Consumers who choose to purchase green power from their electric utilities could get some nuclear power in the mix under a bill sponsored by Sen. Sharon Brown, R-Kennewick.
It was one of several bills sponsored by Brown to pass the Senate by Wednesday, the cutoff day for non-budget bills to pass out of their house of origin.
Brown also had a hydroelectric generation bill, other nuclear-related bills and economic bills pass by the cutoff.
Senate Bill 5091, to add nuclear-generated power to the clean-energy mix, passed by a vote of 29-20 Tuesday. The bill still must pass the House, which has a Democratic majority.
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State law since 2002 has required electric utilities to offer customers a voluntary option to buy green power, defined as electricity generated from wind, solar, geothermal, biomass and other selected sources.
“In 2013, nuclear energy produced 19 percent of our nation’s electricity and prevented 589 million metric tons of carbon dioxide from entering the atmosphere, which is equal to the CO2 emitted by 113 million passenger cars,” Brown said in a statement.
As the state shuts down the lone coal-fired plant in Washington and rejects other power produced by coal, nuclear power has the potential to become the hero of the green power program, Brown said.
Intermittent power sources such as wind and solar have to be backed up with baseload power that can ensure the steady supply required by the electric grid.
“Nuclear energy can provide that clean, baseload power we need to make the use of other renewables possible,” Brown said.
The bill was amended before passage to require billing statements in the green power program to show how much of the power is provided by nuclear energy. Brown welcomed the change.
“Nuclear energy accounts for 63 percent of carbon-free electricity in the U.S., and people need to know that,” she said.
Bills sponsored by Brown to educate students about nuclear energy and to position the state to take advantage of economic development and jobs from small modular nuclear reactors also passed the Senate.
She also sponsored a memorandum approved by the Senate that asks the U.S. Congress to develop a permanent national repository for high-level radioactive waste and used commercial and weapons-program nuclear fuel.
Senate Bill 5115, which would require the state’s Energy Facility Site Evaluation Council to study the siting of small modular reactors in the state, had not passed the Senate Wednesday. It still could go forward as a bill necessary for the state budget.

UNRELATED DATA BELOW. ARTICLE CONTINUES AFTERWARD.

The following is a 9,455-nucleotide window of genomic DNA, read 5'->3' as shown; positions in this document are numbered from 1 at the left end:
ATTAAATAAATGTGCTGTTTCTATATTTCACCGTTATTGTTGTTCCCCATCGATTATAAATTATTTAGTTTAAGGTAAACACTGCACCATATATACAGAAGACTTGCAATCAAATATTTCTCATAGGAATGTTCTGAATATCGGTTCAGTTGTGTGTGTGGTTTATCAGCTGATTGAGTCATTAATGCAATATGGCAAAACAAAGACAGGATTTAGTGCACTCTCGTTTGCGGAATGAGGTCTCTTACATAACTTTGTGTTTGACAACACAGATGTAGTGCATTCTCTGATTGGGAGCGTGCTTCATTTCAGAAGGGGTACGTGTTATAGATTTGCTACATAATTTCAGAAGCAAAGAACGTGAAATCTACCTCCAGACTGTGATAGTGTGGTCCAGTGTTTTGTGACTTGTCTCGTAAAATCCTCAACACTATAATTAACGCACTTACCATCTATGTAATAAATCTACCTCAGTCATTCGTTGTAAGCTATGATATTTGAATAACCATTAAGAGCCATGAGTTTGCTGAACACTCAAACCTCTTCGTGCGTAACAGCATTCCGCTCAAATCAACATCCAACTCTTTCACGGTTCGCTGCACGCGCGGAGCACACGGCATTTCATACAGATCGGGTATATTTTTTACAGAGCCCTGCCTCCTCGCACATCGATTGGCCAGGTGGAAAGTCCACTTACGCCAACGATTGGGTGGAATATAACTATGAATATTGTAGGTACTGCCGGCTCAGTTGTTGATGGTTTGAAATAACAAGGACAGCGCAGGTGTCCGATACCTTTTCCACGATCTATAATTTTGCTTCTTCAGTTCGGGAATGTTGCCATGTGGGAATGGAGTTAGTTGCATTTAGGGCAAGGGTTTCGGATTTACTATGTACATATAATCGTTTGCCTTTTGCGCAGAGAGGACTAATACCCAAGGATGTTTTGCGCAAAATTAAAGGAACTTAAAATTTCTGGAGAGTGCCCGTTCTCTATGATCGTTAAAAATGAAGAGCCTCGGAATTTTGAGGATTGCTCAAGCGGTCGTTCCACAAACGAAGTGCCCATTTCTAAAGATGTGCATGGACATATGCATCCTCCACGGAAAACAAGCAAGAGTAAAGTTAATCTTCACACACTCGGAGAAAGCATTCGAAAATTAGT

The hydropower bill, Senate Bill 5094, would allow additional electricity produced because of efficiency improvements and marketed by the Bonneville Power Administration to count toward the power that utilities must purchase under the Energy Independence Act created by Initiative 937.
The bill passed the Senate 29-20 this month. It requires utilities, including the Benton Public Utility District, to purchase at least 9 percent of their power by next year from eligible renewable resources such as wind and solar. Benton PUD already is required to buy 3 percent of its power from eligible renewable resources.
BPA was not considered a qualifying utility under the initiative, but some other utilities that own dams can count increased electricity produced as a result of energy efficiency as an eligible renewable resource under the Energy Independence Act. Most hydropower does not qualify to be counted toward utilities’ totals.
Senate Bill 5915, which passed by a 49-0 vote Wednesday, is a fiscal reform bill that would take a broader look at the economic impact of large-scale revenue bills, Brown said. If passed, it would require agencies affected by a revenue proposal to show how people would shift economic activity as a result.
“This information would allow legislators and the public to have a more accurate idea of the net impact on our state economy of major revenue proposals,” she said.
Bills involving corrections, child welfare and mental-health issues would be required to estimate how much other state and local government programs would have to spend.
Another agency could also be created to conduct an impartial fiscal analysis for the Legislature.